Houseplants 101: Choosing the Right Indoor Greenery

From low-maintenance ficus trees to fickle ferns, check out these designer-approved houseplants and our tips for keeping them lush and lovely.

©Rustic White Photography

©Rustic White Photography

©Rustic White Photography

©Rustic White Photography

©Rustic White Photography

©Rustic White Photography

©Rustic White Photography

Bromeliad

Bromeliads come in a variety of colors and sizes. They're known for their thick leaves and red flowering spikes, a feature that only comes once in its lifetime. Proper watering is key to the growth and well-being of bromeliads. When watered too much, the plant can suffer from root rot; however, when not watered enough, they can quickly dry out. Bromeliads thrive best in sunny rooms with indirect sunlight.

Fiddle Leaf Fig Tree

Open up the pages of any home decor magazine and you're certain to find designer homes filled with fiddle leaf fig trees. These natural beauties are loved by designers for their sculptural qualities and their ability to grow more than eight feet tall. These trees thrive in areas with plenty of indirect sunlight and temperatures above 55 degrees Fahrenheit. The best way to tell if a fiddle leaf tree needs water is to stick your finger into the soil. If the top of layer of soil is dry, but the lower layers are moist, that means it's in great shape.

Succulents

A beautiful way to dress up small surfaces around your home is with groupings of young succulents. They come in a variety of species and cost approximately $2 per plant. For succulents to thrive, they must be placed in rooms with direct sunlight and watered generously in the summer -- but allow the soil to dry out completely between waterings. During the winter, you can water every other month.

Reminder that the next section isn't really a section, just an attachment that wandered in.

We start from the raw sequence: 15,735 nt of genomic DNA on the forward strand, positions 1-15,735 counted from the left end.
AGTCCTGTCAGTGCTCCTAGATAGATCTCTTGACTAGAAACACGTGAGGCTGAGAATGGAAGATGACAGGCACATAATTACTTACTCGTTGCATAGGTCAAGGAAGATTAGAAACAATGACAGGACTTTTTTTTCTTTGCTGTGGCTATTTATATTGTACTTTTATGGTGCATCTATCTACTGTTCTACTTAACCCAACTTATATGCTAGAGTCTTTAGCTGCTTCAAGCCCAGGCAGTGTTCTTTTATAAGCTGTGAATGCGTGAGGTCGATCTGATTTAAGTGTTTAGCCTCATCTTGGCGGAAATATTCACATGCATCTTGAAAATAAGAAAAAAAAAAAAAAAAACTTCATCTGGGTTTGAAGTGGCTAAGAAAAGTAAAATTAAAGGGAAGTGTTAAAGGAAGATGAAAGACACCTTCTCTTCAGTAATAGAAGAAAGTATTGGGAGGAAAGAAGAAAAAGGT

Philodendrons

Tropical plants, especially philodendrons, are popular with designers due to the shape and large scale of their leaves. In order for philodendrons to flourish, they should live in spaces which receive indirect sunlight and offer plenty of shade. In order to ensure proper growth, keep their soil moist at all times and make sure the room's temperature remains above 55 degrees Fahrenheit.

Maidenhair Fern

Maidenhair ferns are known for their flowing, feminine style. But unlike most ferns, the maidenhair is a bit more fickle and requires special care. These particular ferns require a shady environment with no direct sunlight or bright light, otherwise its leaves will quickly start to discolor. Since maidenhair ferns love humidity, place them on top of a watering tray to regulate the dampness of their environment, and be sure to spray frequently.

Lemon Button Fern

Lemon button ferns, also known as a southern sword ferns, are commonly found in shady, wooded areas. These beauties are drought tolerant, easy to care for and thrive in shady rooms. Just make sure their soil never completely dries out.

Peat Moss

Once houseplants are placed into their planters, camouflage the soil and fertilizer with a decorative top layer of Spanish or peat moss. The moss will trap escaping moisture, preventing plants from drying out too quickly. This top-coat isn't a perfect fit for all plants, though, because some plants prefer a more arid environment.